Archives for posts with tag: installation

 

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(Pardon me, if I’m sentimental)

The very last time I saw my granny alive, I knew this would be the very last time I would see my granny alive.

My paternal grandmother died one week after her 90th birthday in August 1998. She was alive for practically all of the 20th century. She lived to see two world wars, the atom bomb, the moon landing, the cold war, the fall of the Berlin wall, the Internet.

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On October 2, I previewed Lise Baggesen’s “Mothernism” installation at Ordinary Projects in the Mana Contemporary building (2233 South Throop in Pilsen). We took off our shoes and climbed into the tent that serves as an interactive centerpiece to the exhibition. What follows is an abridged version of our rich conversation about Mothernism the book and the artwork. (Matt Morris)

See more at: http://art.newcity.com/2014/10/16/lise-haller-baggesens-mothernism-extended-web-exclusive-interview/#sthash.D86BRA54.dpuf

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Artist’s Statement:

The “fakeness” of glam points (like the finger at the mirror ball, its reflection pointing back at itself) to the bigger “fakeness”, the samsara of everything else, yet at the same time to the melancholia of our codependency on this fake old world –hence the true melancholia of true glamour. It’s only Rock’n’Roll, but we like it.

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This Interview by Caroline Picard with Tricia van Eck, John Preus, Sabina Ott, Jane Jane Jerardi and myself was originally published on the blog Bad at Sports. It is reblogged here with her kind permission:

Under the eaves of Navy Pier, four artists install four iterations of domestic space. These spaces — a bedroom, kitchen, living room, and studio — are envisioned expressly as artist domiciles, fittingly embedded in the commercial throng and hype of a contemporary art fair. Fitting, I suggest, because they are interdependent while nevertheless at odds. The aroma, mess and casual experimentation of a kitchen is a far cry from the professional white sea of gallery cubicles. Yet of course they are interconnected; the artist must sleep somewhere, just as he or she must also engage a commercial market. This juxtaposition manifests like a dream; it is hard to know if the domestic space is dreaming that it is in an exposition hall, or if the exposition hall is dreaming that it harbors domesticity. Emphasizing this surreal tension HOME reminds fair-goers of the quotidian world behind the otherwise sharp and prestigious kingdom of commerce. In the following interview I was able to discuss the project with curator Tricia van Eck and its participating artists, Lise Haller Baggesen, Sabina Ott, John Preus and Jane Jerardi.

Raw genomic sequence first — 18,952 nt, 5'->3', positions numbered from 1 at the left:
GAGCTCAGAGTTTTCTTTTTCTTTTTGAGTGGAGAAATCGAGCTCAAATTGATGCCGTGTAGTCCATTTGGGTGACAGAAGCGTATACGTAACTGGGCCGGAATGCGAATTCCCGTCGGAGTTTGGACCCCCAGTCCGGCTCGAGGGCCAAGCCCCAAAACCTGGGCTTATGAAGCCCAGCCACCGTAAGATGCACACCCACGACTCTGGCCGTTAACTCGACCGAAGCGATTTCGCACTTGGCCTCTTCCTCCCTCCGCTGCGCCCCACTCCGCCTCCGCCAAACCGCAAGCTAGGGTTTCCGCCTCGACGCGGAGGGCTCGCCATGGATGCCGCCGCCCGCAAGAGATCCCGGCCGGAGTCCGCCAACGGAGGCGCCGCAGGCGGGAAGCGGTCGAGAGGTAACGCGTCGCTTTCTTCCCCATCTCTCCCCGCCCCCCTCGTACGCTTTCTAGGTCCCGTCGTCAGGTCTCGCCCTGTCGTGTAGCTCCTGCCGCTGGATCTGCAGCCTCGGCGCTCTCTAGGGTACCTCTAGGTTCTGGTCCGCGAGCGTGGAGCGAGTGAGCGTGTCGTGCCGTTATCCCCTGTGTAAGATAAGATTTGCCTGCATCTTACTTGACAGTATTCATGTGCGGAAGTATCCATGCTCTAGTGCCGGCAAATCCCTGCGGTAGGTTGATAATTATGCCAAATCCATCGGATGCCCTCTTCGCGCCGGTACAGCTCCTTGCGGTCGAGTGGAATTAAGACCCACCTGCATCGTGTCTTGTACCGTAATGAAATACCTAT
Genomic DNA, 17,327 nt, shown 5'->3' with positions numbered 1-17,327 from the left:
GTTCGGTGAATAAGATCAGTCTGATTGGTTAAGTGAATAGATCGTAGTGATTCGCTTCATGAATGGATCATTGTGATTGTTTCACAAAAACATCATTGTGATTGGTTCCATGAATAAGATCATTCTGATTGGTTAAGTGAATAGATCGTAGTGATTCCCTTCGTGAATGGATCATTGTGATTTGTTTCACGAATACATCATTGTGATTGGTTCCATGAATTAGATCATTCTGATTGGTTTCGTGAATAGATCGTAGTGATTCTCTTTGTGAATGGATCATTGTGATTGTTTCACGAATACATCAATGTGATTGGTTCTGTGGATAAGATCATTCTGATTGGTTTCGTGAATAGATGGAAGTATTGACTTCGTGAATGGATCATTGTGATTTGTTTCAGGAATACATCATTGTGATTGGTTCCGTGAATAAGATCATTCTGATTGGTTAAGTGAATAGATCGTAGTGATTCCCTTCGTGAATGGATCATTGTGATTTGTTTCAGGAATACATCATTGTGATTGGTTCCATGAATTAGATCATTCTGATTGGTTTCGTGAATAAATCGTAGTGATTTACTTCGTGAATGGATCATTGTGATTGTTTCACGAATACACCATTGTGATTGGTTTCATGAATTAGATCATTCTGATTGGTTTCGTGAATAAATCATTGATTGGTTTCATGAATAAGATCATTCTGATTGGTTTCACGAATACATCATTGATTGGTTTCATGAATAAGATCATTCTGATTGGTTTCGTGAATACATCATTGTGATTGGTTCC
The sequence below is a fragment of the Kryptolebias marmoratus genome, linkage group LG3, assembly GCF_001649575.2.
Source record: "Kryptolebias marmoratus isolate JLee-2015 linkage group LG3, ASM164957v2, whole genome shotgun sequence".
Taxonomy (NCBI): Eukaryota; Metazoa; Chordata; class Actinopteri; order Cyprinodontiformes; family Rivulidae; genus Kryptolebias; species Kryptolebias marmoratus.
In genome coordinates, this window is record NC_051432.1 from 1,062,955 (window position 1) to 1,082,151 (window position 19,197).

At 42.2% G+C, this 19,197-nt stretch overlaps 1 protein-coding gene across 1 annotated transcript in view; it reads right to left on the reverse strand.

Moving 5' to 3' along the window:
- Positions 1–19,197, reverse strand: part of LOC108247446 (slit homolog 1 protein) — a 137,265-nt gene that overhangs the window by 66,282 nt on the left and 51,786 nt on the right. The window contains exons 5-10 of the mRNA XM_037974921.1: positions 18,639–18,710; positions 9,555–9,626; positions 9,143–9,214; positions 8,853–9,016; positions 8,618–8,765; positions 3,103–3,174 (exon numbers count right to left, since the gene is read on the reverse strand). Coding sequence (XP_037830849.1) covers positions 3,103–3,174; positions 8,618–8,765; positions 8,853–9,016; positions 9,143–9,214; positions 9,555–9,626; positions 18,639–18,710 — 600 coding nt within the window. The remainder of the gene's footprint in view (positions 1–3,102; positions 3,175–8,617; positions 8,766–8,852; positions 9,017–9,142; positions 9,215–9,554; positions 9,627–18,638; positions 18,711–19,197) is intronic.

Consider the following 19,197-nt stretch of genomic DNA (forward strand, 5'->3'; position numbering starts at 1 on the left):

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The letter X is a Valentine’s show. It’s dedicated to the ex, the one that got away, the one that didn’t happen and the one we never met. Not Lamenting the past, but rather acknowledging the fact that life it takes twists and turns and with another twist of faith, another turn along the way, we could have ended up in another bed, with another boy or another girl or with nobody at all. We could have moved to the countryside and raised a dozen kids or we could have taken  the time to learn to play the electric guitar or ten finger typing…

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Chronic Youth @ C-PS

Chronic Youth, New Works By Lise Haller Baggesen Through January 31, 2011

Lise Haller Baggesen’s ‘Chronic Youth’ is a presentation of glittery banners, marker pen graffiti’s, props and theatrical light effects, turning the storefront of CoProsperity Sphere into a silent ‘soda-disco’. Read the rest of this entry »